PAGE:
This is the second film demonstrating a disturbing trend previously observed in “American Sniper” (2014). The enhancement of an hour’s worth of facts to generate a two-hour movie. It’s disturbing because there are pretty glaring inaccuracies and embellishments, not identified as such, specifically created for dramatic effect. Like “American Sniper”, this is not a documentary; it’s a docudrama, with numerous liberties taken to make it more appealing to the box office, an understanding rigorously constructed by the film producers long before any film is made.
The bare bones story of Dr. Bennett Omalu, his “discovery” of chronic pathological brain changes in long-term football players at autopsy and his interaction with the National Football League (NFL) is all probably true and well documented as far as it goes. But the entire story would take less than an hour to tell and the dramatic value would not be sell-able to millions of fans, especially Pittsburgh Steeler fans unlikely to warm up to being lectured to about the game.
So embellishments of the facts of the case were dreamed up by producers to include characters that either didn’t exist (No record of Dr. Danny Sullivan’s abuse of Bennett) or the only reason for their inclusion is to appeal to the melodrama- a love interest that has nothing to do with the film’s theme. The FBI did raid Dr. Cyril Wecht’s office, but three months before Omalu published his research. Omalu did show up in court as a witness for Dr. Wecht’s prosecution and even made a bid for Wecht’s job (1). The scene of Omalu’s wife “followed” by a malevolent stalker, possibly leading to her miscarriage is said to be a figment of a producer’s imagination to stoke the dramatic intent of the story.
The family of former NFL player Dave Duerson considers the showing of a standoff between Duerson and Andre Waters, a former player whose application for benefits was denied by a retiree board (that included Duerson) to be fabricated (2). Waters committed suicide at age 44, suggesting that Waters’ death could have been prevented if Duerson had been more compassionate with a fellow player. Dr. Joe Maroon’s portrait is said by the Pittsburgh Post-Gazette to be ill-considered. “Once Dr. Maroon understood what we were dealing with, he really brought it to the NFL” (3)
These embellished facts have been spun into melodrama wherein this devastating brain pathology seems to reliably and predictably destroy players minds, eventually leading to higher than average suicide rates. But this isn’t exactly true if you look at the rest of the literature. There is very little if any convincing evidence to suggest footballers, as a group, suffer a higher suicide rate than the rest of the population (4). Other cites suggest that football players live longer than average, even as their traumatic risk factors are increased (5,6), and are not statistically subject to an epidemic of suicide (7,8).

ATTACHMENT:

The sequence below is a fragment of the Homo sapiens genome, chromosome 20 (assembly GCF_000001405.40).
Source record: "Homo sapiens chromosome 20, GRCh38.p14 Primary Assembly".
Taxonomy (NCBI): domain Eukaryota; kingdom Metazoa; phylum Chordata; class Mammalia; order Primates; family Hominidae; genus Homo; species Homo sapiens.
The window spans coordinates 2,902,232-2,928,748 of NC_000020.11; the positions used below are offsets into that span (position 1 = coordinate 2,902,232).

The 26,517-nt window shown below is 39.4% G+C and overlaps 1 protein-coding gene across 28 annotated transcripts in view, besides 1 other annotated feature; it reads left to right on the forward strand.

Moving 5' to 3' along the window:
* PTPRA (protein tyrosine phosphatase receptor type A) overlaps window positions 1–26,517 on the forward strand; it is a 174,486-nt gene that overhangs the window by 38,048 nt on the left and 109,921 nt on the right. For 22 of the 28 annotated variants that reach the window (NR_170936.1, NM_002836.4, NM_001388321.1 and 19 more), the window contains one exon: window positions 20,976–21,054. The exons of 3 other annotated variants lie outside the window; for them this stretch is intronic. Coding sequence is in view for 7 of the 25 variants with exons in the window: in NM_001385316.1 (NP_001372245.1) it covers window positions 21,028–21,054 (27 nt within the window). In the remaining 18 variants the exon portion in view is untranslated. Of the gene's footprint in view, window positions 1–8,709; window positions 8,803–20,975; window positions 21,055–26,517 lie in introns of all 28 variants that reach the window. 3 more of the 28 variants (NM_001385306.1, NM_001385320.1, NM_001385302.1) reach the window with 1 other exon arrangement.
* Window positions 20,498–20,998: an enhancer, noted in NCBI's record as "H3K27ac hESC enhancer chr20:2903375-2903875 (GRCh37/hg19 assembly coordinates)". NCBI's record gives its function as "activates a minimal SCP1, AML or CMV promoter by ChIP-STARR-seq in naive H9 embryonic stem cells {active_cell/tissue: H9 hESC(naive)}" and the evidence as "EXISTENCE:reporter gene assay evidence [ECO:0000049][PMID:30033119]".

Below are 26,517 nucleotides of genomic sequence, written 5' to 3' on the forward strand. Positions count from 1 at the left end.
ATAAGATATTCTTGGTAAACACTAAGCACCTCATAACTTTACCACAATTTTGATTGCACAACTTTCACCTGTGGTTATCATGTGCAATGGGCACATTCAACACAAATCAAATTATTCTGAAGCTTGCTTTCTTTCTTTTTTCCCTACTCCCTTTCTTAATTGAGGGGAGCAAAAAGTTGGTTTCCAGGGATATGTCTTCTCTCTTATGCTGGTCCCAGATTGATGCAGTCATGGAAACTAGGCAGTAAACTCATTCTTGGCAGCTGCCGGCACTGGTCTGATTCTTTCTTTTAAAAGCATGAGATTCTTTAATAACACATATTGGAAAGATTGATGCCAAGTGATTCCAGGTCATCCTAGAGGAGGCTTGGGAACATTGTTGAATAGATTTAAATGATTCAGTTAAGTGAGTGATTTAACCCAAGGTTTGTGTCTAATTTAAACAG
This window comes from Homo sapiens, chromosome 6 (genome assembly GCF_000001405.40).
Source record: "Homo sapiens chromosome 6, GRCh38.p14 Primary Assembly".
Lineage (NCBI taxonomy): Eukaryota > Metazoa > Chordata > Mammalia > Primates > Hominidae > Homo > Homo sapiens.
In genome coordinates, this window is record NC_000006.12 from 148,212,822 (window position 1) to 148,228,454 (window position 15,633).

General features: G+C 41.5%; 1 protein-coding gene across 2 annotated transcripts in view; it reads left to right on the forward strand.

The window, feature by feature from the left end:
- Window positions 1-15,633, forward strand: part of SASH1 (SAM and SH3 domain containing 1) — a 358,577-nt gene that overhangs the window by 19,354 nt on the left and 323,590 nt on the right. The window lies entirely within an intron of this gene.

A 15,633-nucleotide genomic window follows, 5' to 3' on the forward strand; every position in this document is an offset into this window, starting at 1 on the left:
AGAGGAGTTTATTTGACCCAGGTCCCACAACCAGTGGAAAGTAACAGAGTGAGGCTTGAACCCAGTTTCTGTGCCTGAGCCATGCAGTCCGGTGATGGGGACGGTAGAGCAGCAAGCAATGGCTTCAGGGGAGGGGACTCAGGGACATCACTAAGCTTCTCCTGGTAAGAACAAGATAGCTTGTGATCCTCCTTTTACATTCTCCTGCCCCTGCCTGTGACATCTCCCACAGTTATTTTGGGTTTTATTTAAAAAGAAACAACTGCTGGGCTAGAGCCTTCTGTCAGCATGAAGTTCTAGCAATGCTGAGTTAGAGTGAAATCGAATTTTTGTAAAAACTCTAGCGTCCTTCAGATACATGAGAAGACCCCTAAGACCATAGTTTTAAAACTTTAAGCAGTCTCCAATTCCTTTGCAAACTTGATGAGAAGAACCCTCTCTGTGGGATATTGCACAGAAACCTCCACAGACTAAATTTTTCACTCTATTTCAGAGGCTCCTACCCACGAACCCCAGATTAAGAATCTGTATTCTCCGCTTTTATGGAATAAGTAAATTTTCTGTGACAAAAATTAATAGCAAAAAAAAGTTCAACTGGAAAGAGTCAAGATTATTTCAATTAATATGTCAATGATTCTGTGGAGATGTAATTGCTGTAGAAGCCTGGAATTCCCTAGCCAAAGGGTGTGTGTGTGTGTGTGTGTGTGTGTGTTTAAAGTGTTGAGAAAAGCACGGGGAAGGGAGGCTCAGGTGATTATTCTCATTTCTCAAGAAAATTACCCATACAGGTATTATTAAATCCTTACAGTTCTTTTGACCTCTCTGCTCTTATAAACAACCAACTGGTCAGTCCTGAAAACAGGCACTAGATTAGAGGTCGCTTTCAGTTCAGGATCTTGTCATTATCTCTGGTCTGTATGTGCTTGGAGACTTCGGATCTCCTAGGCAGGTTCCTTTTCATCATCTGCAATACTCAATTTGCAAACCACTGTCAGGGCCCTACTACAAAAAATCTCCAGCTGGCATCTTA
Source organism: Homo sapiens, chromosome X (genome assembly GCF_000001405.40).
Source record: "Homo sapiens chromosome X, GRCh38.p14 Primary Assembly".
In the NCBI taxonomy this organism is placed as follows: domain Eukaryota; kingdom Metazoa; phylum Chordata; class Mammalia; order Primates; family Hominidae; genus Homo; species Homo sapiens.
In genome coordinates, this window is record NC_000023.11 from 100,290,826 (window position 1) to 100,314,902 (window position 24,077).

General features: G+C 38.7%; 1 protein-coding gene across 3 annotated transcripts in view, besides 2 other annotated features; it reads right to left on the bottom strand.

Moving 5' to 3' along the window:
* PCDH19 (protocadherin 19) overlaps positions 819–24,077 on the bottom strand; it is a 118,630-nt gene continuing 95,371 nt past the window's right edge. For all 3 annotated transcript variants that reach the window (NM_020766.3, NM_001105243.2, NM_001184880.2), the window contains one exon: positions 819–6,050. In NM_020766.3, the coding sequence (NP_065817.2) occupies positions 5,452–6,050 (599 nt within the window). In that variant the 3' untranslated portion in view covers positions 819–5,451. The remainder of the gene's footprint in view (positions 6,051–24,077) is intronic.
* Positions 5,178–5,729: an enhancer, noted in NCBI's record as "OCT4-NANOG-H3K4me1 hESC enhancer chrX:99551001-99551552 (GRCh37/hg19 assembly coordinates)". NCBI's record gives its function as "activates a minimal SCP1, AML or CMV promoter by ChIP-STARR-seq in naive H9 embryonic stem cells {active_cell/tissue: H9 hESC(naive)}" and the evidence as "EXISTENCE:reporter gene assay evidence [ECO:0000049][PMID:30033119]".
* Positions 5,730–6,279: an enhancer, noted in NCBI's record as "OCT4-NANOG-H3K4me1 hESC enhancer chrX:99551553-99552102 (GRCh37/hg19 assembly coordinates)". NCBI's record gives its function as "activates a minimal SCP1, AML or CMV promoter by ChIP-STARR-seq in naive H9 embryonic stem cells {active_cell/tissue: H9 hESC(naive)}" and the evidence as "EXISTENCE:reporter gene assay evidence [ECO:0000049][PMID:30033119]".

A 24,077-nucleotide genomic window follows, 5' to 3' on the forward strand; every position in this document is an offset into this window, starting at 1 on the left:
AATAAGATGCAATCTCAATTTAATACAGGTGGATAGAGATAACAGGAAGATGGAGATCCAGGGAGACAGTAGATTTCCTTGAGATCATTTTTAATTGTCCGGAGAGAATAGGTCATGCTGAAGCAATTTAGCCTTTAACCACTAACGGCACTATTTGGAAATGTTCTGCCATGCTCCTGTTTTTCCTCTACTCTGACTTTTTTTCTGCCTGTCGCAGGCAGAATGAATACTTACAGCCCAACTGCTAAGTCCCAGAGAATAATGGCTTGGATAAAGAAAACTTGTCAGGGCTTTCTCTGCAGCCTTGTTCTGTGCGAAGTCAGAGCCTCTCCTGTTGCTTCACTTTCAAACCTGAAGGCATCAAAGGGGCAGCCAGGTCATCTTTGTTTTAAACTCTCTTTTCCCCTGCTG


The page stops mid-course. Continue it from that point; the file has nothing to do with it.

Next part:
The pathologic basis for “Chronic traumatic encephalopathy has been around for decades. It’s not a new term,” said William Stewart, a neuropathologist at Queen Elizabeth University Hospital in Glasgow. Dr. Omalu neither discovered nor named the disease. “The only thing I would say that Bennet has done is that he identified it in an American footballer (9).”
None of the above is to suggest that repeated blows to the head don’t cause pathologic brain injury over time. This has never been disputed and all one has to do is observe Mohammed Ali to see the vivid results of it (10). And of course, a huge corporation (the NFL) making billions of dollars off an entertainment industry (Football) is not likely to embrace anything that threatens the money flow. The reaction to this research should never be dismissed, but this story embellishes the real “big picture” by the multi-billion dollar film industry for the same reason the NFL protects its multi-billion industry. It follows the money.
This film would have been a moderately interesting one-hour long documentary on PBS. But top-draw actors like Will Smith don’t do documentaries. The producers and director understood that such a documentary would be worthless at the box office so they simply used creative license create dramatic impressions for two hours, and they don’t advise the audience that the film is heavily influenced by that dramatic license. In response to critical reviews, the producers state: “The movie is emotionally and spiritually accurate all the way through”. This steaming line of bullshit allows many walk away thinking they’ve seen an authentic documentary.
Otherwise, the actors did a good job, particularly underrated actor David Morse.
It was an interesting drama but I must downgrade this film as it is intentionally disingenuous bordering on deceitful, and I cannot let that stand in an honest review.
It gets two of five extreme close-ups of Will Smiths mouth.